When I read a review of a hotel in the travel section of my favourite newspaper, the fact of who has paid for the accommodation is usually stated somewhere at the bottom: accommodation was provided by a travel company / the hotel, etc. In the Observer restaurant review, Jay Raynor pays for his food himself, and actively resists the freebies that might accrue from a chef desperate to curry favour. In refereed journals, published research should as a matter of course identify the funding which supported the work.
Different examples, but one common theme: I want to know whether the review I am reading might possibly be coloured by a complimentary bottle of Petrus or a freely-provided suite. And I especially want to know whether research that tells me how good ACME Cure-fast is for healing all ills has been funded by the ‘independent’ ACME Foundation for Encouraging Tame Researchers to Say What We Want Them To. The same applies to stories on the news: have they been ‘placed’ by a PR company, ‘spun’ by the spokesperson of a government department, and who has written the narrative – the journalist or someone else?
This week George Alagiah was presenting a number of pieces on South Sudan across the BBC news platforms. They were interesting and good reports. One was on maternal and child health care services, and the tragedy of the number of newborns who die within 24 hours of birth. The interviews with mothers who had recently lost their children were sensitively done for the most part.
But in this report, a few things stood out. The health clinic with whom the reporter was travelling was, we were told, supported by Save the Children. Save the Children logos on the clothes of those being filmed, and on the cars George and his team were travelling in, were prominent. The story was linked to a report and campaign being launched by the NGO, and its Chief Executive Justin Forsyth spoke from South Sudan to BBC Radio 4’s Today Programme.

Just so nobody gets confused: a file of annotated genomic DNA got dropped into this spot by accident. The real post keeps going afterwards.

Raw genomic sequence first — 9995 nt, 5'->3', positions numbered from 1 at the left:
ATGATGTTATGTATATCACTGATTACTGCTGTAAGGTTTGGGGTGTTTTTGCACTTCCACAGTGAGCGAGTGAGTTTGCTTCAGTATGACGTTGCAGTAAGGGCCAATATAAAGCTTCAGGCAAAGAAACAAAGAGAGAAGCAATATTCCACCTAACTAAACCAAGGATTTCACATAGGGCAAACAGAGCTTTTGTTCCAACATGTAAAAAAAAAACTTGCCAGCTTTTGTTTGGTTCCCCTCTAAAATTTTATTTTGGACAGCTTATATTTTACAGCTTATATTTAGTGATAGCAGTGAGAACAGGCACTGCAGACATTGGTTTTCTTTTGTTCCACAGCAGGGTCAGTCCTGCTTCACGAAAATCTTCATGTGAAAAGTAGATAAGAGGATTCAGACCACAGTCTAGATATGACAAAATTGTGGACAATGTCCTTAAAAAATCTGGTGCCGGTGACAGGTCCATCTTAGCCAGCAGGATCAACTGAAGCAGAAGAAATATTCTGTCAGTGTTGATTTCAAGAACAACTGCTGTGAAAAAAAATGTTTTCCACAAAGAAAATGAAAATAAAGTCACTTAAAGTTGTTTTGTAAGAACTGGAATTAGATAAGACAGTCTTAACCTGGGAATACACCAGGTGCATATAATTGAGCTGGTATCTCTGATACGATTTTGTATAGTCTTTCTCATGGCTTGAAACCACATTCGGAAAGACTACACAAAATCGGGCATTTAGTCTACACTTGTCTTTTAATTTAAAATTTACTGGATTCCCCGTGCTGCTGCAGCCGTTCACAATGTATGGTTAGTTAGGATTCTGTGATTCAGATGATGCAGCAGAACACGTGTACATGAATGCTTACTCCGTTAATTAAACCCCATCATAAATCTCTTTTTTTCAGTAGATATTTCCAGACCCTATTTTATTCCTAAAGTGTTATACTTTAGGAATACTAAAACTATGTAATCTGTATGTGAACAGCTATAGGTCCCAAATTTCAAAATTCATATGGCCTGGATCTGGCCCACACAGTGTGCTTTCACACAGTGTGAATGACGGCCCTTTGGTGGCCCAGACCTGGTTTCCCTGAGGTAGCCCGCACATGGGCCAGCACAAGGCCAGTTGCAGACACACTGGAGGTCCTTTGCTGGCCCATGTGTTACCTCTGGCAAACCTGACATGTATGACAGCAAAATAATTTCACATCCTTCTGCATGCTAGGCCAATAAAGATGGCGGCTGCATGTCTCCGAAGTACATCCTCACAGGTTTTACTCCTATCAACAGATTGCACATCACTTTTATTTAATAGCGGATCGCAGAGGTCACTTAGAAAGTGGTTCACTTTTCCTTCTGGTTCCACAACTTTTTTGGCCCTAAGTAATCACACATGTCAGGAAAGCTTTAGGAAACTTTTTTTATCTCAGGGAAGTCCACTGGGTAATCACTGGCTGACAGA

Now of course, there is nothing wrong with this campaign, nor with its being reported. But it is a reminder of how many news stories across much of sub-Saharan Africa are driven (and the narrative shaped and controlled) by NGOs. This is by no means an egregious example – this is certainly not the mess of media reporting that was Goma in the late 1990s.
Nevertheless, it is quite clear that Save the Children, from ensuring its branding is on display, and being identified as the sole supporter of the hospital at Nimule, is in the driving seat. At one point it was reported that ‘according to Save the Children’, around 4,100 children die within their first 24 hours of life. But this isn’t a figure that comes from the NGO. It comes from WHO statistics. It may seem a rather petty thing to be concerned with, given the tragedy and horror that statistic points underscores, but surely responsible reporting should be going to the source (I would, for example, expect my students to go to the original source)
There is widespread concern that too many media stories are driven by NGOs who provide not only access, transport, and ‘facts’, but more worryingly, the narrative as well. Indeed, I have heard George Alagiah himself voice concern on this precise issue. This is not to say NGOs should not get their campaigns, findings or concerns on the news; nor that journalists should not engage with NGOs. But more care needs to be taken to both assert media independence and provide full transparency. Where reporters are given access via an NGO, use their transport, are taken to particular areas or facilities by an organisation, this needs to be clearly stated during the report. Surely no-one believes any more than just because the organisation is a humanitarian one, it is free from questions of self-interest in the shaping of narratives?
NGOs have private interests, as much as altruistic humanitarian objectives. Just as we should be careful of the PR experts who spin government stories, and rightly mock the shambles of Mastercard’s PR company trying to dictate what journalists should say in return for tickets to the Brits, we also need the media to ensure full and open independence from even those organisations whose humanitarian motives would seem to be honourable and decent. Above all, let’s not forget that NGOs have increasing numbers of very professional, very skilled PR teams whose job is to raise the profile of the organisation and its campaigns. And the job of journalists should be to make use of, but not be driven by, those PR teams, no matter what kind of organisation they work for.